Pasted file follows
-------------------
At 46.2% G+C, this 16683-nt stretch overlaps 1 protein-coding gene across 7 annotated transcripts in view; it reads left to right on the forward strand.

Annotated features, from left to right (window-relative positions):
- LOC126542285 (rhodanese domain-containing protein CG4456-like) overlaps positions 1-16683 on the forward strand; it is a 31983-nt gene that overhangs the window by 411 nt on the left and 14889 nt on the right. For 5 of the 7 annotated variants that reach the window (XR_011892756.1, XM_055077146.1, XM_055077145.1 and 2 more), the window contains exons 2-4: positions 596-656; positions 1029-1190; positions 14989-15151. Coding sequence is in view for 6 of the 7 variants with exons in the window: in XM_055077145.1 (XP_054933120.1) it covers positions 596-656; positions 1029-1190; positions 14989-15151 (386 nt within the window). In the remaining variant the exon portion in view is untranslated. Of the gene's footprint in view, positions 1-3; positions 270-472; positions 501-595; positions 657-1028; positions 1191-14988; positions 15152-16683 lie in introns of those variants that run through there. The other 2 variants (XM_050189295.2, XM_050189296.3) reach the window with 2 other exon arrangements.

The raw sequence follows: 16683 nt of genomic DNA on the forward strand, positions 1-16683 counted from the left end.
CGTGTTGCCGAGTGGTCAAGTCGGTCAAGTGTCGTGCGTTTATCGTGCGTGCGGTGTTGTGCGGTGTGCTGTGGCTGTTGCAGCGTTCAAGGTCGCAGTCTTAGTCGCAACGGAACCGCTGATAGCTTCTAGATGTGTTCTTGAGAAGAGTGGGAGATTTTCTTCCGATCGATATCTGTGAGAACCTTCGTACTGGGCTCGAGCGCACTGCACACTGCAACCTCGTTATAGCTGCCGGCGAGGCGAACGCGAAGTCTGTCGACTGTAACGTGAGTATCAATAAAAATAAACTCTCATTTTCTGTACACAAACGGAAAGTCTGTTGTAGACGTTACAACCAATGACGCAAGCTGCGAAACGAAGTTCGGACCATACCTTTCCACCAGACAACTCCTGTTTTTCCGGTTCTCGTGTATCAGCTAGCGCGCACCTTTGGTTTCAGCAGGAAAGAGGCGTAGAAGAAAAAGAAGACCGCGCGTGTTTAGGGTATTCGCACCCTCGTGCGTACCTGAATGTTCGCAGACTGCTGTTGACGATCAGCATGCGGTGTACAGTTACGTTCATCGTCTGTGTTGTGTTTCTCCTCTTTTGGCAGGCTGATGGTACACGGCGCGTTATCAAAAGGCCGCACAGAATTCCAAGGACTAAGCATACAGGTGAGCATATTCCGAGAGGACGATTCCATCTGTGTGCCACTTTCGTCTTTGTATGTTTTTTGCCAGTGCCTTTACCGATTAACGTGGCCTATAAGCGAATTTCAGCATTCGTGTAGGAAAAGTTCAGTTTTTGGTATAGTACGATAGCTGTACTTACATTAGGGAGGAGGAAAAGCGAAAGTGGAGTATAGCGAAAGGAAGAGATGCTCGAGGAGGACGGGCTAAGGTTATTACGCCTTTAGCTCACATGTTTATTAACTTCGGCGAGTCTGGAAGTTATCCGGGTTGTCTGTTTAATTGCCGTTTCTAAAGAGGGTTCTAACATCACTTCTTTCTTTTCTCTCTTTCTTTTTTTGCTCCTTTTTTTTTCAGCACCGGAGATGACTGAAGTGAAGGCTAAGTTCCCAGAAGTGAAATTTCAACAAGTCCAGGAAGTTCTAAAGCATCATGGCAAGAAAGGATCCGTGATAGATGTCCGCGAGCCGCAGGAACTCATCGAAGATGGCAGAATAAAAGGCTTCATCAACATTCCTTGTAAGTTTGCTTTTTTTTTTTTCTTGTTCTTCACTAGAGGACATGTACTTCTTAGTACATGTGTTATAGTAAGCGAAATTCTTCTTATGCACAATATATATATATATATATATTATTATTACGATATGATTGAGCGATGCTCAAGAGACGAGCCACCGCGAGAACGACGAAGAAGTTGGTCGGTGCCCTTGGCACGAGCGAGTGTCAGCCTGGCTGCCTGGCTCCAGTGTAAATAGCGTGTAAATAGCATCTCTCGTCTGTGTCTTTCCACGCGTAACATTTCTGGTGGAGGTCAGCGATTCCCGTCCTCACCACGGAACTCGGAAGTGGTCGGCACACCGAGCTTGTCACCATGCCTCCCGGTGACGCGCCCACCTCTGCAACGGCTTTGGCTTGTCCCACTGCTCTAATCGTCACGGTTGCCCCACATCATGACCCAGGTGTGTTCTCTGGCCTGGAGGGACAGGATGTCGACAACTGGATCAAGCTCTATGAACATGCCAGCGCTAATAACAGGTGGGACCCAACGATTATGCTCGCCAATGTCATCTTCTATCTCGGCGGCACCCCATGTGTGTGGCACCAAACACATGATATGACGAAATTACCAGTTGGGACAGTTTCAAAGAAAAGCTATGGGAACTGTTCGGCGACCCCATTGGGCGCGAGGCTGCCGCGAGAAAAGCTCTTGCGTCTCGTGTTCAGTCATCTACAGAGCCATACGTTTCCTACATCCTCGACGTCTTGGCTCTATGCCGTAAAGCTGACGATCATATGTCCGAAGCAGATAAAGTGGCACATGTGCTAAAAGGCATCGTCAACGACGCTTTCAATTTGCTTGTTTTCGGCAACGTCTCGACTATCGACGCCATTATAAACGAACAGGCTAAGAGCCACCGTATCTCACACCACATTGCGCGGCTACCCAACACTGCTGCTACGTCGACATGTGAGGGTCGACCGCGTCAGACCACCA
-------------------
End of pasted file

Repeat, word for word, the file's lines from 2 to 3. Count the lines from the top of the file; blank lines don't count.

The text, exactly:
Annotated features, from left to right (window-relative positions):
- LOC126542285 (rhodanese domain-containing protein CG4456-like) overlaps positions 1-16683 on the forward strand; it is a 31983-nt gene that overhangs the window by 411 nt on the left and 14889 nt on the right. For 5 of the 7 annotated variants that reach the window (XR_011892756.1, XM_055077146.1, XM_055077145.1 and 2 more), the window contains exons 2-4: positions 596-656; positions 1029-1190; positions 14989-15151. Coding sequence is in view for 6 of the 7 variants with exons in the window: in XM_055077145.1 (XP_054933120.1) it covers positions 596-656; positions 1029-1190; positions 14989-15151 (386 nt within the window). In the remaining variant the exon portion in view is untranslated. Of the gene's footprint in view, positions 1-3; positions 270-472; positions 501-595; positions 657-1028; positions 1191-14988; positions 15152-16683 lie in introns of those variants that run through there. The other 2 variants (XM_050189295.2, XM_050189296.3) reach the window with 2 other exon arrangements.